Islah, Yemen's Islamist party, had its poorest showing yet in elections for the lower house of parliament on April 27, 2003. Islah won just 46 of 301 seats, down from 56 in 1997 and 63 in 1993. Islah gained nine new seats in the capital, Sanaa, but lost in several traditional strongholds. The ruling General People's Congress (GPC) party gained a more-than-comfortable 75 percent majority. Smaller opposition parties won just twelve seats.

Islah's failure to make electoral gains stems from a combination of its own weaknesses and from ruling party control that increasingly limits political space in Yemen. This kept the party from capitalizing on popular resentment over the war in Iraq, Sanaa's controversial counter-terrorism cooperation with Washington, and economic hardship.

Comprising an extremely diverse membership of radical Islamists, moderates, businessmen, and tribal figures, Islah is more of a loose confederation than a real party. This big tent structure hinders Islah's ability to articulate a distinct, coherent opposition platform. Further, most Islah candidates were centrists and many GPC candidates appropriated Islah's Islamist discourse. As a result, many opposing candidates were ideologically indistinguishable from each other. This centrist orientation reflected an apparent decision by senior party officials, many of whom maintain close ties to the regime, to choose accommodation over confrontation in this election. (Islah's leader even ran two of his sons as GPC candidates). Sanaa's clampdown on some Islamist schools and charities and allegations of radical Islahis' ties to recent domestic terrorist attacks also put Islah on the defensive.

Issues of terrorism and the war in Iraq did not play into Islah's hands as they might have, either. The regime, skillfully, has portrayed its cooperation with Washington as a success in forestalling a preemptive invasion of Yemen and as necessary to attract foreign aid and investment. Yemen opposed the Iraq war and provided no support to the coalition forces, depriving Islah candidates of the foil of a government playing lackey to the United States.

The fact that politics centers on patronage more than clear policy choices hindered Islah (as well as smaller opposition parties). Parliament has not evolved into an effective legislative body or counterweight to the executive. Its role in national politics has, if anything, diminished in importance since the first multiparty parliament elected in 1993, due to inadequate resources, absenteeism, and the 2001 creation of an appointed upper house replete with regime loyalists. Thus, many Yemenis see members of parliament primarily as sources of patronage and tend to vote for GPC candidates, who are seen as well connected to the sources of power and wealth.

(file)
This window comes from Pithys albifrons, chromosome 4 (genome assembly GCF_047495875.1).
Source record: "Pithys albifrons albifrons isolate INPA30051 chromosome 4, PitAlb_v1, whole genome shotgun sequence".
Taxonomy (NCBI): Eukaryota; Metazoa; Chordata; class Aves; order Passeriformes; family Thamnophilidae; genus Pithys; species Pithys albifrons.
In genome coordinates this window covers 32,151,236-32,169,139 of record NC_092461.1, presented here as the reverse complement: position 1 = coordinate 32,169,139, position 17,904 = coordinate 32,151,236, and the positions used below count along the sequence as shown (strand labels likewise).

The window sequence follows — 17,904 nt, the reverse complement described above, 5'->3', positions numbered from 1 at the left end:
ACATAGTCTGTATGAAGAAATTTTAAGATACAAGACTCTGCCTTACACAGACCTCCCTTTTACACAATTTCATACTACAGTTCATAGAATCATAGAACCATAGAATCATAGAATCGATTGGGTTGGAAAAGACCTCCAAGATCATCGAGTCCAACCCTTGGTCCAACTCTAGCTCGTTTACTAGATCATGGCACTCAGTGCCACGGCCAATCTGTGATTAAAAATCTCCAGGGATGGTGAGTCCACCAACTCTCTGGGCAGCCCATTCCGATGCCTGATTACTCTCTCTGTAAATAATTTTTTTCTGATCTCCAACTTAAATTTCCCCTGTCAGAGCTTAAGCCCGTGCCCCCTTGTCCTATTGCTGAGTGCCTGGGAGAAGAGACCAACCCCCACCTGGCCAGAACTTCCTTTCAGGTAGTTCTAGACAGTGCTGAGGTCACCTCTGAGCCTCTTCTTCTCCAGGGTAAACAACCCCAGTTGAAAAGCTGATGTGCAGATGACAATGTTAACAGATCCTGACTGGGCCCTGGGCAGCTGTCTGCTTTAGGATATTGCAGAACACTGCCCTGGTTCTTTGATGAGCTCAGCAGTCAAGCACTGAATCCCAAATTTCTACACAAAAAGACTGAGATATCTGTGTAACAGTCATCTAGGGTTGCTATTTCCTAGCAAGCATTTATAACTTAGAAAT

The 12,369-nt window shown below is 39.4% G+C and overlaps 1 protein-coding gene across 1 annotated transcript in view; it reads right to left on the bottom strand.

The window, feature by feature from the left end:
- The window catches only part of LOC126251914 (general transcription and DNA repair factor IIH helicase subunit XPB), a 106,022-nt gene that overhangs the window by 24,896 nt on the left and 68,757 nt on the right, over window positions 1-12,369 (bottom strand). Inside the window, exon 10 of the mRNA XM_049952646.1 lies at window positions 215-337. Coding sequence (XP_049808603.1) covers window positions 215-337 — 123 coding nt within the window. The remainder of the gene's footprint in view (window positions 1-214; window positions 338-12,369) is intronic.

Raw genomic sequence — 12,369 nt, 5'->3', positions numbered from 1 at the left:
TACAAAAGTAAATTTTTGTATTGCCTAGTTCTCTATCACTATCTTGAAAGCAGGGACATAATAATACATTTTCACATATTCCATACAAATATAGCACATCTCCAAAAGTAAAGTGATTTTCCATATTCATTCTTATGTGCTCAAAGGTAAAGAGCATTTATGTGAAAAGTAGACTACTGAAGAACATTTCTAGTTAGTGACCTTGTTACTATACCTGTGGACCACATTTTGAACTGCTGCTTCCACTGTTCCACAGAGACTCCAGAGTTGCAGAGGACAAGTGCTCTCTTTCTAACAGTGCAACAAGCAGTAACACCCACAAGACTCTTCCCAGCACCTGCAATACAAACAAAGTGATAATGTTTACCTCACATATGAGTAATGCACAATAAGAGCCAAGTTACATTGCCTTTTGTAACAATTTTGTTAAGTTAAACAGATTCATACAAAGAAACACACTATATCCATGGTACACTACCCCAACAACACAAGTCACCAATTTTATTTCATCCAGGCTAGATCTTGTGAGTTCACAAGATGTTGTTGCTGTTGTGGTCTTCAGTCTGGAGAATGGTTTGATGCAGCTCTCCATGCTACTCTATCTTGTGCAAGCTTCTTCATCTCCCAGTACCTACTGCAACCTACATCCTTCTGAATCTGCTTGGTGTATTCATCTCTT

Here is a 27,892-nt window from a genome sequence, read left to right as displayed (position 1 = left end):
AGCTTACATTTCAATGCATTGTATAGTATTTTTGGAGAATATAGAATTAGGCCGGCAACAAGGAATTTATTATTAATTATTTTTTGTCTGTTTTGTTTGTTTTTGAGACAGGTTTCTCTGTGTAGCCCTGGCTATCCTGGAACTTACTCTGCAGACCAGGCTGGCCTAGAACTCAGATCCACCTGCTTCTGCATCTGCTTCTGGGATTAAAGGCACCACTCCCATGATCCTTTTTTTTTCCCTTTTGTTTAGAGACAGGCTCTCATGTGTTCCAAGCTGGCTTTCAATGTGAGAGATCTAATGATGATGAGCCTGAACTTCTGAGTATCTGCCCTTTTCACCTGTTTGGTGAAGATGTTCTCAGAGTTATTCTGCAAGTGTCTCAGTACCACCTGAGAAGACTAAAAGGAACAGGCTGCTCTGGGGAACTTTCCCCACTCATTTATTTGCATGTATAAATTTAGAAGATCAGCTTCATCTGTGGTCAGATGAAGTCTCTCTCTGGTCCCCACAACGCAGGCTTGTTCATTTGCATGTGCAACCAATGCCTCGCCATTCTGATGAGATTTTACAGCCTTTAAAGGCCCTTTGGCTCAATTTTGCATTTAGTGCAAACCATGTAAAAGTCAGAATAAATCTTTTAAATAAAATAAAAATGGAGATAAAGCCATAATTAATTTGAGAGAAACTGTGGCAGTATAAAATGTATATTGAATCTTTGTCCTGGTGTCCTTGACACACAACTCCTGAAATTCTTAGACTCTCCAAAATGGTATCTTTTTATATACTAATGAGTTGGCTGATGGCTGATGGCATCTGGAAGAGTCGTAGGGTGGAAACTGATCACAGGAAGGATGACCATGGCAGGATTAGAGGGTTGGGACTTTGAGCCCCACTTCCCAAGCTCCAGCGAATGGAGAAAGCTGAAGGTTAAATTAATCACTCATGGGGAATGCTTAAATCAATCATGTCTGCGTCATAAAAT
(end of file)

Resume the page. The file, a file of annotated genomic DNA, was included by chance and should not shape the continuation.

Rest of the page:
The opposition parties' electoral weaknesses are further aggravated by the growing dominance of the ruling party, its control over the national bureaucracy, and its often subtle but pervasive limitations of political space. No other party can match the GPC's well-funded national organizational machine. With help from Washington, the GPC-dominated security forces have expanded their reach into Yemen's hinterlands, a presence that can help to stifle popular political debate and intimidate voters on election day. The government controls the broadcast media, essential in a country with sixty percent illiteracy. Though the electoral commission is nominally independent, the GPC has expanded its influence there in recent years. National electoral policy and district level operations are firmly in the GPC's hands, with token involvement of non-GPC members. This allowed the GPC to benefit most from electoral irregularities involving registration of underage voters and the vote count in the most recent elections.

In the early 1990s, newly unified Yemen began a liberalization process that appeared to promise meaningful changes in the balance of power and political practice. While Yemen remains less repressive and more pluralistic than other Arab republics, this recent election underscores how Yemen's political landscape has grown to resemble theirs: a ruling party with solidified power, Islamist parties with strong social roots but limited parliamentary representation, other ineffectual opposition parties, and a marginal parliament. The inclusion of Islamists in Yemeni politics has not led to extremism enshrined through democracy, but neither has it yet broken the familiar Arab pattern of regime control and weak opposition.

Amy Hawthorne is an associate at the Carnegie Endowment for International Peace.